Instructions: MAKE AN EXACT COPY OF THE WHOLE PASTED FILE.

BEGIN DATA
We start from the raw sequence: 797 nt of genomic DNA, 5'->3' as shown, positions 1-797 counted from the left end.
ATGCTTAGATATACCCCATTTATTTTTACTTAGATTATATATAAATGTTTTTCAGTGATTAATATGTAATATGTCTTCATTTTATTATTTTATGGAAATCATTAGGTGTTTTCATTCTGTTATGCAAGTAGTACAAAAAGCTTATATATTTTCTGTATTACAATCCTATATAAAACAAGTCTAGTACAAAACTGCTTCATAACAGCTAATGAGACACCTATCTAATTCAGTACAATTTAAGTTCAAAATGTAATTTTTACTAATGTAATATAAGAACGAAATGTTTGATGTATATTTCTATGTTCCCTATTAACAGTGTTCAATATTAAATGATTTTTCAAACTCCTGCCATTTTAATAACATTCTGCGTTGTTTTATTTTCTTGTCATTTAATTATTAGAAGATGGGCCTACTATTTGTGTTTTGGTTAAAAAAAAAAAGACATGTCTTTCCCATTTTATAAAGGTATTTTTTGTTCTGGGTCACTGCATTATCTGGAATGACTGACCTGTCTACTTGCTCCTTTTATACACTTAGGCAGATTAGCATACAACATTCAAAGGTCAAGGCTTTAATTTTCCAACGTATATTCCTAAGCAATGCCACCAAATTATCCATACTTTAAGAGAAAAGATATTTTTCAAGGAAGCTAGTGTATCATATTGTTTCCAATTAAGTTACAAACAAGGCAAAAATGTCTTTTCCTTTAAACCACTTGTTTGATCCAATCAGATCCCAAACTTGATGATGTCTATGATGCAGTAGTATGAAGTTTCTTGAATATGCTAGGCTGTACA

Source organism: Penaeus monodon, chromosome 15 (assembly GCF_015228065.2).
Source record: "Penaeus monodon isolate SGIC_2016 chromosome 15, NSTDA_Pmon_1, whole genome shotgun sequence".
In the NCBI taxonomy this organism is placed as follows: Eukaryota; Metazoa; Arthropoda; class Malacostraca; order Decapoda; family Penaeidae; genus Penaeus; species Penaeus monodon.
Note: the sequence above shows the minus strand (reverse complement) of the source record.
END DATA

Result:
We start from the raw sequence: 797 nt of genomic DNA, 5'->3' as shown, positions 1-797 counted from the left end.
ATGCTTAGATATACCCCATTTATTTTTACTTAGATTATATATAAATGTTTTTCAGTGATTAATATGTAATATGTCTTCATTTTATTATTTTATGGAAATCATTAGGTGTTTTCATTCTGTTATGCAAGTAGTACAAAAAGCTTATATATTTTCTGTATTACAATCCTATATAAAACAAGTCTAGTACAAAACTGCTTCATAACAGCTAATGAGACACCTATCTAATTCAGTACAATTTAAGTTCAAAATGTAATTTTTACTAATGTAATATAAGAACGAAATGTTTGATGTATATTTCTATGTTCCCTATTAACAGTGTTCAATATTAAATGATTTTTCAAACTCCTGCCATTTTAATAACATTCTGCGTTGTTTTATTTTCTTGTCATTTAATTATTAGAAGATGGGCCTACTATTTGTGTTTTGGTTAAAAAAAAAAAGACATGTCTTTCCCATTTTATAAAGGTATTTTTTGTTCTGGGTCACTGCATTATCTGGAATGACTGACCTGTCTACTTGCTCCTTTTATACACTTAGGCAGATTAGCATACAACATTCAAAGGTCAAGGCTTTAATTTTCCAACGTATATTCCTAAGCAATGCCACCAAATTATCCATACTTTAAGAGAAAAGATATTTTTCAAGGAAGCTAGTGTATCATATTGTTTCCAATTAAGTTACAAACAAGGCAAAAATGTCTTTTCCTTTAAACCACTTGTTTGATCCAATCAGATCCCAAACTTGATGATGTCTATGATGCAGTAGTATGAAGTTTCTTGAATATGCTAGGCTGTACA

Source organism: Penaeus monodon, chromosome 15 (assembly GCF_015228065.2).
Source record: "Penaeus monodon isolate SGIC_2016 chromosome 15, NSTDA_Pmon_1, whole genome shotgun sequence".
In the NCBI taxonomy this organism is placed as follows: Eukaryota; Metazoa; Arthropoda; class Malacostraca; order Decapoda; family Penaeidae; genus Penaeus; species Penaeus monodon.
Note: the sequence above shows the minus strand (reverse complement) of the source record.